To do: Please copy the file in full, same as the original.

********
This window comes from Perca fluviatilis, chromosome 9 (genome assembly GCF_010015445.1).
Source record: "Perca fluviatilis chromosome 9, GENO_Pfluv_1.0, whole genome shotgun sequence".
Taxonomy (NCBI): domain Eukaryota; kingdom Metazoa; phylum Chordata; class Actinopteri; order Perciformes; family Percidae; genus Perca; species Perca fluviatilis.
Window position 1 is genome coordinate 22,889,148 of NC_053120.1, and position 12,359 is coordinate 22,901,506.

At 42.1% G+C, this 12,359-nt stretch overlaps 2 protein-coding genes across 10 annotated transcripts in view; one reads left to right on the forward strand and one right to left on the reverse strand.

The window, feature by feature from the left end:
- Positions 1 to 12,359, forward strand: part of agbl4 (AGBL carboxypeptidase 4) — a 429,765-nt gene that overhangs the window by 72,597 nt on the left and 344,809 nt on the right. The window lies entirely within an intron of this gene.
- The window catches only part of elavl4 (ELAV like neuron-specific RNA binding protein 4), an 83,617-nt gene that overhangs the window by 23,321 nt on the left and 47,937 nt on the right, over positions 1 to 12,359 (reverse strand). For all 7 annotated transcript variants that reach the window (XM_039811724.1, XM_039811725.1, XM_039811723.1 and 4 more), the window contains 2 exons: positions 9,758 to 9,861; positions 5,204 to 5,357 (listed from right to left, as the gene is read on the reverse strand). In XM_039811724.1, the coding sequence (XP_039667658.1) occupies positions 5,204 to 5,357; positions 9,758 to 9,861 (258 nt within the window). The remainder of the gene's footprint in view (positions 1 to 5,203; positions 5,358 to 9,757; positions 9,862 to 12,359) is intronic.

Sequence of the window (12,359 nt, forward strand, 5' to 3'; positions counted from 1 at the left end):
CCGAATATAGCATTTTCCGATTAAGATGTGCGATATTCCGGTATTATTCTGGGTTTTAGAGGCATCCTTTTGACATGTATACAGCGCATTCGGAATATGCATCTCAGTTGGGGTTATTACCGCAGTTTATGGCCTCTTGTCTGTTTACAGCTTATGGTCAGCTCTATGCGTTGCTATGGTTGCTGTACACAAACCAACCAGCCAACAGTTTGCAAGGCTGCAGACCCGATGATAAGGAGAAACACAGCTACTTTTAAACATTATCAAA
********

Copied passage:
This window comes from Perca fluviatilis, chromosome 9 (genome assembly GCF_010015445.1).
Source record: "Perca fluviatilis chromosome 9, GENO_Pfluv_1.0, whole genome shotgun sequence".
Taxonomy (NCBI): domain Eukaryota; kingdom Metazoa; phylum Chordata; class Actinopteri; order Perciformes; family Percidae; genus Perca; species Perca fluviatilis.
Window position 1 is genome coordinate 22,889,148 of NC_053120.1, and position 12,359 is coordinate 22,901,506.

At 42.1% G+C, this 12,359-nt stretch overlaps 2 protein-coding genes across 10 annotated transcripts in view; one reads left to right on the forward strand and one right to left on the reverse strand.

The window, feature by feature from the left end:
- Positions 1 to 12,359, forward strand: part of agbl4 (AGBL carboxypeptidase 4) — a 429,765-nt gene that overhangs the window by 72,597 nt on the left and 344,809 nt on the right. The window lies entirely within an intron of this gene.
- The window catches only part of elavl4 (ELAV like neuron-specific RNA binding protein 4), an 83,617-nt gene that overhangs the window by 23,321 nt on the left and 47,937 nt on the right, over positions 1 to 12,359 (reverse strand). For all 7 annotated transcript variants that reach the window (XM_039811724.1, XM_039811725.1, XM_039811723.1 and 4 more), the window contains 2 exons: positions 9,758 to 9,861; positions 5,204 to 5,357 (listed from right to left, as the gene is read on the reverse strand). In XM_039811724.1, the coding sequence (XP_039667658.1) occupies positions 5,204 to 5,357; positions 9,758 to 9,861 (258 nt within the window). The remainder of the gene's footprint in view (positions 1 to 5,203; positions 5,358 to 9,757; positions 9,862 to 12,359) is intronic.

Sequence of the window (12,359 nt, forward strand, 5' to 3'; positions counted from 1 at the left end):
CCGAATATAGCATTTTCCGATTAAGATGTGCGATATTCCGGTATTATTCTGGGTTTTAGAGGCATCCTTTTGACATGTATACAGCGCATTCGGAATATGCATCTCAGTTGGGGTTATTACCGCAGTTTATGGCCTCTTGTCTGTTTACAGCTTATGGTCAGCTCTATGCGTTGCTATGGTTGCTGTACACAAACCAACCAGCCAACAGTTTGCAAGGCTGCAGACCCGATGATAAGGAGAAACACAGCTACTTTTAAACATTATCAAA